You guys probably have already heard about this. My parents live a few blocks away. I know where the house is. Crazy stuff. Arlington has a lot of hicks, and people who would do this sort of thing. Last year at the highschool I graduated from some hicks wrote a bunch of racist stuff on the gym wall. And at a elementary school a black girl got beat up. Eh, I can't stand this crap.
ARLINGTON - Two teenagers are under arrest after they turned themselves into police Saturday and said they are responsible for setting a cross on fire outside a local pastor's house this week.
The arrests came just as the community took a stand and marched against racism.
An estimated 500 people marched through the streets of Arlington with a message of acceptance and tolerance.
"We're against racism and that's the bottom line," said Kevin Schindler as he marched through with the crowd. "We're here to support, the city, the town and the people that are involved."
"There's a small group of people out here that feel the way they did. It's wrong and we want them to know," said marcher Tom Hudson.
The march is in response to a hate crime against Pastor Jason Martin who is African American.
He moved his family to an upscale neighborhood in Arlington to give his seven kids a safe place to live.
"We live here for the community, for the awesome environment, but something like this happens, it causes you to wonder 'where we're going?'" said Martin.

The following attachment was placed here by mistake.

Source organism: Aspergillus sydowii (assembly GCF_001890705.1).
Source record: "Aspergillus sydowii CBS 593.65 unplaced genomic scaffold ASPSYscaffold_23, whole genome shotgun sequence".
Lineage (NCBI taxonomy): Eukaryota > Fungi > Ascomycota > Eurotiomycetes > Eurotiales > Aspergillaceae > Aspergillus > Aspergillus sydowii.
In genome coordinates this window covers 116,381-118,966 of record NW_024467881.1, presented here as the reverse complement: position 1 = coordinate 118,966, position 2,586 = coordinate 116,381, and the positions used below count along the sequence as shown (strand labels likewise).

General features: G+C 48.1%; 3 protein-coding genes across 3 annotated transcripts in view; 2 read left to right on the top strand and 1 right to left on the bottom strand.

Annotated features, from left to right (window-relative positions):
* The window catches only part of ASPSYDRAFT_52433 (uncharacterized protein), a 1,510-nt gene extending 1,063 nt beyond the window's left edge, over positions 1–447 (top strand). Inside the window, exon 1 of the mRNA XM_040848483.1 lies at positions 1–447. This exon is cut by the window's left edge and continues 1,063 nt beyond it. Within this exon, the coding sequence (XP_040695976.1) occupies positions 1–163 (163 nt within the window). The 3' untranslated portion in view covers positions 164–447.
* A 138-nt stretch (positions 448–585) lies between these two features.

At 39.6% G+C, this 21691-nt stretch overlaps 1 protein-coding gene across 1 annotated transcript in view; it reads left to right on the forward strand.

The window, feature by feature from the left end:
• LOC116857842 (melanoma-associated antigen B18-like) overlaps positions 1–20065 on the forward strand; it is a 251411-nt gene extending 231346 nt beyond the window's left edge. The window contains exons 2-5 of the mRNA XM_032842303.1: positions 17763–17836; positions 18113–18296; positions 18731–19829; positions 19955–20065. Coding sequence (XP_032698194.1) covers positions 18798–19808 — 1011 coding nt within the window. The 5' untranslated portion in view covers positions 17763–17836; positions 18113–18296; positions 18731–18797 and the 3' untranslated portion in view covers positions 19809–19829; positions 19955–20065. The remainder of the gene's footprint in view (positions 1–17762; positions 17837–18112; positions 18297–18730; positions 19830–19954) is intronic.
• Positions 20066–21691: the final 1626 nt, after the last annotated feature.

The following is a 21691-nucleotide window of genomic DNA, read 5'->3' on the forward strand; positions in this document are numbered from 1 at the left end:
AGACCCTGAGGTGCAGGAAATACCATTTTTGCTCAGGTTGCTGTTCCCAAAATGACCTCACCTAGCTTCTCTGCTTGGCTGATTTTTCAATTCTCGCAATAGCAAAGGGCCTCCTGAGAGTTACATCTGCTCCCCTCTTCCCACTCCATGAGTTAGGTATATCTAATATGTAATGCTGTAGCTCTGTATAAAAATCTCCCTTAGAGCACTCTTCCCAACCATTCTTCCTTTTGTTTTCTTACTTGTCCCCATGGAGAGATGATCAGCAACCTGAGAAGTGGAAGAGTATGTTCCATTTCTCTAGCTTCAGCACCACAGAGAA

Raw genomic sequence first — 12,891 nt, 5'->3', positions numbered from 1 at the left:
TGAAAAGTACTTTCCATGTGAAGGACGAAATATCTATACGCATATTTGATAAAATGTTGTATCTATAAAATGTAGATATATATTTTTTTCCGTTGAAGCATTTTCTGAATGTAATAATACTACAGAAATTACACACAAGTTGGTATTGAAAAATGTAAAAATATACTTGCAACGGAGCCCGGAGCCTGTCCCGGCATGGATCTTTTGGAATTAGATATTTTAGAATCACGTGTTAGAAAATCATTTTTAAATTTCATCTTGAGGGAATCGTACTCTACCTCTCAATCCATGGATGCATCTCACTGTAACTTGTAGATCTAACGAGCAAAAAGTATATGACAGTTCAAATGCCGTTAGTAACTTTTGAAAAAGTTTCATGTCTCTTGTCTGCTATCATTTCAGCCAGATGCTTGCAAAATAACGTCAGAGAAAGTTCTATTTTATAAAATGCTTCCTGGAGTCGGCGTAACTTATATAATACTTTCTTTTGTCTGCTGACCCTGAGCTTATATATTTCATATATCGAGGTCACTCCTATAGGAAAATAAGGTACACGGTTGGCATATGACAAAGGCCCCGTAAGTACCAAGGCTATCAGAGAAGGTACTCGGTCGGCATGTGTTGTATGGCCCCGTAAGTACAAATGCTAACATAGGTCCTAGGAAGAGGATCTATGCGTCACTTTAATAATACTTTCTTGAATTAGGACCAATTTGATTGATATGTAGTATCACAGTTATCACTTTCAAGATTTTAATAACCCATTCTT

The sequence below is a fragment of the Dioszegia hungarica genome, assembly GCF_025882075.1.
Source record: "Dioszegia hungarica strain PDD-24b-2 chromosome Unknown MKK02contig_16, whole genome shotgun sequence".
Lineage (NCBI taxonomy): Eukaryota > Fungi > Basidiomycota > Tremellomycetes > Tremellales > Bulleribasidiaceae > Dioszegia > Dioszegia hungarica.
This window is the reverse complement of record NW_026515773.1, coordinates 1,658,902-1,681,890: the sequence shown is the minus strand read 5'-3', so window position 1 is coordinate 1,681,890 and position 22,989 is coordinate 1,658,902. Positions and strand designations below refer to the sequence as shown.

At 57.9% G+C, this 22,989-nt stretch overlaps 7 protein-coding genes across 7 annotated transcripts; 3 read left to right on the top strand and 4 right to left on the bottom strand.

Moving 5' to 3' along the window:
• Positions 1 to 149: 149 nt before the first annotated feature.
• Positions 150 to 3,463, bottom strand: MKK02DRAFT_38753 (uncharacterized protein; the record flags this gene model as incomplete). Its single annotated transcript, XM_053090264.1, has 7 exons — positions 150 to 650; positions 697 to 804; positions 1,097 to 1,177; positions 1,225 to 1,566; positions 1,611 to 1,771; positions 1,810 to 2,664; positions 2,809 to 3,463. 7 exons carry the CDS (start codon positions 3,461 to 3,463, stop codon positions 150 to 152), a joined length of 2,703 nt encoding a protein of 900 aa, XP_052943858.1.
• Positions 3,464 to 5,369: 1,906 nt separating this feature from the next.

Before dawn last Wednesday someone set a cross on fire in his front yard.
Police are investigating whether the case is connected to a vandalism at the high school last year when someone spray painted "KKK" and "White Power".
"One person's act of evil is not the majority attitude in our community," said Martin.
City and school leaders asked Martin to speak at a unity rally following the march.
Martin is a pastor at a church with a diverse congregation. Saturday he lead a whole community with a message of unity.
"Things are going to happen" he said, "I know some of you might not understand that. But sometimes it takes difficult things to bring change."
It turns out the two teens who confessed to police are former Arlington High School students. They will be charged with felony malicious harassment.
The teens are being held at the Denny Youth Center in Everett, they will appear before a judge on Monday.
The FBI is helping investigate the case. They say they have dozens of leads, including some that point to teenagers known for their racist views.
Sunday supporters from Martin's congregation plan on holding a prayer session on his front lawn where the burning cross was found.